They clomped out the front door, my husband behind them laughing and calling for them to slow down on the steps. I lifted a doily off the top of the piano where I had over-watered an African violet when I was a child. The doily, crocheted by my grandmother, had covered my mistake for as long as I could remember. It had once been white and crisp, but was now yellow and brown, the edges pulled inward, a stain of its own.

Outside, my kids tossed leaves at each other and took turns running and leaping into a small pile they had made. Their laughter carried past the large picture window to where I polished. I ached to be a little girl again, to feel joy in music and to believe that the parents I saw around the piano were real, and the bruises I watched fade at the edges of my mom’s collars were anomalies. I wanted to hope again in the kind of childhood I believed was possible when I was little, a childhood where I wouldn’t fall asleep memorizing plans in case I woke to find my mom’s body, where my dinner wasn’t often splattered against the wall and I went to bed hungry, where hearing my dad’s footsteps was something I looked forward to.

I pushed my body back and forth against the stain as hard as I could, my arms and back becoming sore. I wanted to erase the evidence of my childhood mistake, the painful loss of being able to hope in love. The polish soaked into the pale wood, a stark contrast to the piano’s rich red finish. I could not fix the stain. The damage had been done.

* * *

At nine I took piano lessons, my invitation to sit at the bench rather than observing, coming after what felt like forever. I was giddy, finally able to become the pianist I knew was locked inside my small hands. Each time I clambered onto the bench that was too large, swung my legs, and tried to force my small hands into awkward positions, I imagined that soon my mom would sit beside me, tell me I was doing a wonderful job, that my dad would ask me to accompany him in church. It would be my turn. I wouldn’t be limited to sitting quietly in the front row anymore. I’d have a part, a real part.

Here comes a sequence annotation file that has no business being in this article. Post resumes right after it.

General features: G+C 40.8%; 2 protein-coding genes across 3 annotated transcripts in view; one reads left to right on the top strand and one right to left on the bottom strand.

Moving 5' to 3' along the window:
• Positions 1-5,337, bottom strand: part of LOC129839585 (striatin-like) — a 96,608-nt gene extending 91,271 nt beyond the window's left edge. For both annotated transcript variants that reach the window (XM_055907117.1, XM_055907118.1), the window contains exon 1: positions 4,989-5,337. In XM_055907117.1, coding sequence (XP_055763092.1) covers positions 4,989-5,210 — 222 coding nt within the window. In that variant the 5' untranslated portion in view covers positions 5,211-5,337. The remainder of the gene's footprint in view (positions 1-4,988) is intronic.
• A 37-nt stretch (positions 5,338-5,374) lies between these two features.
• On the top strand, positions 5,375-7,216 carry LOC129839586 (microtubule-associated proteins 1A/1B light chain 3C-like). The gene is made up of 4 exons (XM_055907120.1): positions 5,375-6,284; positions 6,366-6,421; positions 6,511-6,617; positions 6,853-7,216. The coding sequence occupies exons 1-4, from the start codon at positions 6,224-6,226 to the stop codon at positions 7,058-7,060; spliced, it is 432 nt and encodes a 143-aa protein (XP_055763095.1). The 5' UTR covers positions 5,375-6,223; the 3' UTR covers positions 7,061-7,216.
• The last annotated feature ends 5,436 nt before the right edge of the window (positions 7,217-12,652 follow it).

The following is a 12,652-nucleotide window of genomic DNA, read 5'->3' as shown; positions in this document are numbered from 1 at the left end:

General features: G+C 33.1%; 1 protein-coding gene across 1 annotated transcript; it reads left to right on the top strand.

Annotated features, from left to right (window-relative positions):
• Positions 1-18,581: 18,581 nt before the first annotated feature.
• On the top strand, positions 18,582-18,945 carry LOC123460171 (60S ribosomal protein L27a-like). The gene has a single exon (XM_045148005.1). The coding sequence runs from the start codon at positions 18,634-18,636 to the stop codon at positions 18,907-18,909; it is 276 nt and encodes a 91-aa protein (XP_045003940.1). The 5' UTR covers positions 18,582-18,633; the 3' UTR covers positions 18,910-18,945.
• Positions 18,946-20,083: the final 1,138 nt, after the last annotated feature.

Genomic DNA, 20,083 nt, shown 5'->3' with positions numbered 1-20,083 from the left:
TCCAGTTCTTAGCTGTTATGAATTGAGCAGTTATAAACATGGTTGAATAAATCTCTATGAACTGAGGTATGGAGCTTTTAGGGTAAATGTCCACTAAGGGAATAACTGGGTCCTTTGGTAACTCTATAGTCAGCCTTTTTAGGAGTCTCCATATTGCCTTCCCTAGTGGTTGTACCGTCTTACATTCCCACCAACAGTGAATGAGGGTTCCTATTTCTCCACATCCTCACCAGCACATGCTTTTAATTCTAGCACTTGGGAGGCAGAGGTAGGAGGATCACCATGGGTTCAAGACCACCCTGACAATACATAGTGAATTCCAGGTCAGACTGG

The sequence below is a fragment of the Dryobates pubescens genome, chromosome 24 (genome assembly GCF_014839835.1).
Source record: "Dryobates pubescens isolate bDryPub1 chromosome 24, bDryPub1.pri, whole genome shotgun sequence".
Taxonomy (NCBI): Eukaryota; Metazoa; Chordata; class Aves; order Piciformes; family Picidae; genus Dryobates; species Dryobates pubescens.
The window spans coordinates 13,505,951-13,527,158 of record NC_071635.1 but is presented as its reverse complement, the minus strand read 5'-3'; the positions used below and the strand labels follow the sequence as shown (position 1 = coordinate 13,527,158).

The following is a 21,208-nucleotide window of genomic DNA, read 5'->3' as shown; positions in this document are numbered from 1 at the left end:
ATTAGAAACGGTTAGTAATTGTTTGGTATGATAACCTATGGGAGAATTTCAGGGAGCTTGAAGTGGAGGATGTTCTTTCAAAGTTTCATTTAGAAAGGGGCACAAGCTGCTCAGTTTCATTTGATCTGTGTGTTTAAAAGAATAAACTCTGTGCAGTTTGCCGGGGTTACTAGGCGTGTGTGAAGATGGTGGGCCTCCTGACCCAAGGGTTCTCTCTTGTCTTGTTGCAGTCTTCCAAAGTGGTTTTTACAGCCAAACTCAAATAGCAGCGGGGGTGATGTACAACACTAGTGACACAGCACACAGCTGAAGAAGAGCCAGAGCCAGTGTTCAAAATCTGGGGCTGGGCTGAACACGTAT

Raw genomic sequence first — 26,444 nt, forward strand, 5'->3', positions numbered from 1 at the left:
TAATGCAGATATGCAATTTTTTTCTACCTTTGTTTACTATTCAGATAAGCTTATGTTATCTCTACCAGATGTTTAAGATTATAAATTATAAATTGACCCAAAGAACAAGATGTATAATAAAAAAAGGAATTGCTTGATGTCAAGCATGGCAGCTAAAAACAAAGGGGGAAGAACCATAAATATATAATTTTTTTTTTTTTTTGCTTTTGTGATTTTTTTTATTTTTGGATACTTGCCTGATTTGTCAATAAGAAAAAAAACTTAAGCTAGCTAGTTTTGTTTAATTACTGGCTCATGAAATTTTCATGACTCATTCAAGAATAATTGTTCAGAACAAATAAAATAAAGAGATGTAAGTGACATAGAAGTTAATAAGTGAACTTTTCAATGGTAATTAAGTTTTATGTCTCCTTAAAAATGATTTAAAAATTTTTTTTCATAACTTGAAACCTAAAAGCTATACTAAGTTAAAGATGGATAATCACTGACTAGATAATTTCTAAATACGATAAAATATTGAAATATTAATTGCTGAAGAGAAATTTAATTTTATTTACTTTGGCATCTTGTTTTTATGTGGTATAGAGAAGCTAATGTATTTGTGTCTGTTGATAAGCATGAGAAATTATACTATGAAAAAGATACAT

Time wore on. I practiced, faithfully, but my fingers and mind resisted. I found myself starting out the window daydreaming of climbing trees, riding my bike, floating sticks in an irrigation ditch. From the kitchen my mom called out my mistakes. “That should be a flat. Try again.” What held promise soon became a chore. “Nope not right that time either. Go slower. Practice just that part. Just those two notes. Do you want me to show you?”

Both my frustration and failures increased. My mom’s voice became angrier as she corrected me, her constant disappointment clear. “You had that down yesterday! That should be easy, like breathing.” Incentives became orders with consequences attached. I had tantrums when forced to practice and lost privileges to my bike, TV, time with family and friends. Finally, there were no more piano lessons. I had failed. I could not force musical talent on myself, could not be the daughter they had hoped for and believed in. My mom would be the only piano player in the house; I would remain an observer.

At seventeen, I tried taking lessons again, this time in secret. With less than a year before leaving Colorado for college, I sat at the piano, my fingers hovering over the keys still labeled with masking tape. I tried to remember what I had learned eight years before, what it felt like when I still believed I could master the piano. Every Good Boy Deserves Fudge; Fat Cats Go Down Alleys Eating Bananas. I imagined playing in front of an audience and seeing the faces of strangers watching, wanting me to do well. I flipped to the first page of Terms of Endearment and began slowly, carefully.

I had abruptly lost my dad and his large extended family the year before. Around the time I quit piano and after years of fearing my dad would kill my mom, one day I stepped between my parents. I told my mom to go, just go now, please just go, and waited until I heard the soft click of the lock on my parents’ bedroom door. Over the next seven years as my mom and younger brother hid and I fought, I found the harmony between my dad’s rage and mine, singing so I wouldn’t cry when my body thumped into the wall, singing until I couldn’t take it anymore and I sang that I would tell, and saw fear in his eyes. I called a former camp counselor, who called the police, which set into motion my dad’s arrest, a trial, probation, and eventually my parents’ divorce. Our family song was over, my part over too. To my dad and his large extended family, I had committed the unforgivable sin—talking about family secrets. I had betrayed them. The only solution was to disown me.